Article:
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Blind and physically disabled individuals throughout the United States and its territories receive library service through a network of cooperating libraries. Formal in structure, this cooperative network is supported at local, state, and federal levels.
The federal government provides funds to the National Library Service for the Blind and Physically Handicapped (NLS) of the Library of Congress, a subsidy to the U.S. Postal Service for materials to be sent as "free matter," and grants to the states under the Library Services and Construction Act (LSCA). State governments fund direct service through regional libraries and sometimes subregional libraries. Many local governments fund subregional libraries, deposit collections, or local service points. Some network libraries also receive private funding. The diversity of administration reflects the political, financial, and geographic differences, but patrons throughout the country, regardless of their location, have equal access to the same braille and recorded materials. To promote a uniformly high level of service, NLS establishes policies and procedures for network activities and funds the process by which the American Library Association establishes standards for service.
This network, the oldest network of American libraries, was established in 1931, when Congress enacted a bill sponsored by Representative Ruth Pratt and Senator Reed Smoot entitled An Act to Provide Books for the Adult Blind. In that year, eighteen libraries, many of which had been independently acquiring and lending braille materials to blind adult patrons, were designated as regional libraries in a national network for distributing materials produced by the Library of Congress. Congress later expanded the formats of materials and the eligibility of individuals served. In 1952 children were added to the program, and in 1966 Public Law 89-522 extended service to people with physical disabilities that limit the ability to use standard print or hold a book.
With the expanded scope of the program, including more materials in recorded format as well as in braille, the number of regional libraries slowly grew. The fastest growth began in 1966 when LSCA funds became available for states to plan and support library service to blind and physically handicapped individuals. By 1981, 56 regional libraries and 101 subregional libraries had been established. Currently there are 57 regional libraries and 86 subregionals.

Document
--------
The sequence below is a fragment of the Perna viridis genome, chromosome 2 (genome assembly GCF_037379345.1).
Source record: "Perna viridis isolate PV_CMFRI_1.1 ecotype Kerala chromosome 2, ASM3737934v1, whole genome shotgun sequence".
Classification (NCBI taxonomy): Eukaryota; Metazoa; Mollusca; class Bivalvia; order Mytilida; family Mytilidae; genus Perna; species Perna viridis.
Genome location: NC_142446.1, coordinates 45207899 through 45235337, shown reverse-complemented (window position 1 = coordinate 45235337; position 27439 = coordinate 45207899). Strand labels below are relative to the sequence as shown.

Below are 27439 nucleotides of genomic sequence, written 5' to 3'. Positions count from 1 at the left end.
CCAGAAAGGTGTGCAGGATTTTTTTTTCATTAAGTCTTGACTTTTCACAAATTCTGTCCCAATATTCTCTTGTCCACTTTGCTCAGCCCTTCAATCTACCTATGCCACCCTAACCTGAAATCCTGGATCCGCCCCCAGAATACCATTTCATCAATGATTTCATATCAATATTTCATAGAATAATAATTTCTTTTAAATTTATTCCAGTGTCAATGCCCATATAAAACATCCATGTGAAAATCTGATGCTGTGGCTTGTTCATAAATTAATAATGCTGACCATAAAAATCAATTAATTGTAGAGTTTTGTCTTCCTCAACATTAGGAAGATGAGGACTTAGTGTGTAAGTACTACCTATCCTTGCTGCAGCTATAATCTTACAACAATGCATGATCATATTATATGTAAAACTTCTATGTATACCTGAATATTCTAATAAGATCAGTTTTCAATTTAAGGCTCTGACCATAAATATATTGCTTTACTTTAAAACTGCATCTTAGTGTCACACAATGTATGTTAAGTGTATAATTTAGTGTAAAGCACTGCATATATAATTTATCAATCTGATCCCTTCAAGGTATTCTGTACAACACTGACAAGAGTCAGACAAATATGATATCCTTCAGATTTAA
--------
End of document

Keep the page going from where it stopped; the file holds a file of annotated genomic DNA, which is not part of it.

The regional library (RL) is the basic organizational unit in the network. Generally state governments are responsible for ensuring that library service is available to their blind and physically handicapped residents. State libraries either directly administer regional library service by providing staff, space, and a budget, or they contract with another library or rehabilitation agency to do so. Although the service model varies from state to state, the RL is responsible for ensuring that service is provided to eligible residents of the jurisdiction. Standards promulgated by the American Library Association state the basics of service activities. These include registering new patrons, initiating service, maintaining request lists from patrons, circulating books and magazines to patrons, providing reader advisor services, and ensuring that interested patrons receive materials and that materials are retrieved when patrons have finished using them.
Some regional libraries support a network of subregional libraries (SRLs) and, again, the model varies from state to state. Some provide all direct service through SRLs; others have subregional service in only some counties with other counties served by the RL. Most SRLs are part of public library systems and provide localized service. Funding can come from any combination of state and local monies and from LSCA funds.
While most regional libraries have signed formal agreements to act as the machine-lending agencies (MLAs) for distributing audio playback machines and coordinating machine repair in their service areas, as of 1996 four MLAs are separate from the RL. Some MLAs formally authorize machine-sublending agencies to provide machine services locally; locations of sublending agencies range from public libraries to private disability organizations.
The network is divided into four geographic conferences: the north, south, midlands, and west. Each conference elects officers and conducts a meeting for members in odd-numbered years. The conferences elect librarians and patrons to serve on various committees convened by NLS for input on policies and planning.
One of the primary reasons for instituting a national program was to obviate the inevitable difficulty and high cost for individual libraries to acquire books in special formats. From the inception of the program, NLS took responsibility for acquiring materials for the regional libraries. Currently, this service includes the acquisition, production, and distribution of braille and recorded books and magazines, necessary playback equipment, catalogs and other publications, and publicity and marketing materials. NLS contracts for two multistate centers to warehouse and distribute playback equipment and supplies, specialized collections of materials, and backup copies of the NLS collection. NLS also acts as the headquarters for the network and, in that role, disseminates information about disabilities, coordinates weeding and reassignment of excess materials, provides consulting services, develops new products and services, and sponsors a national conference in even-numbered years.
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Posted on 2010-08-25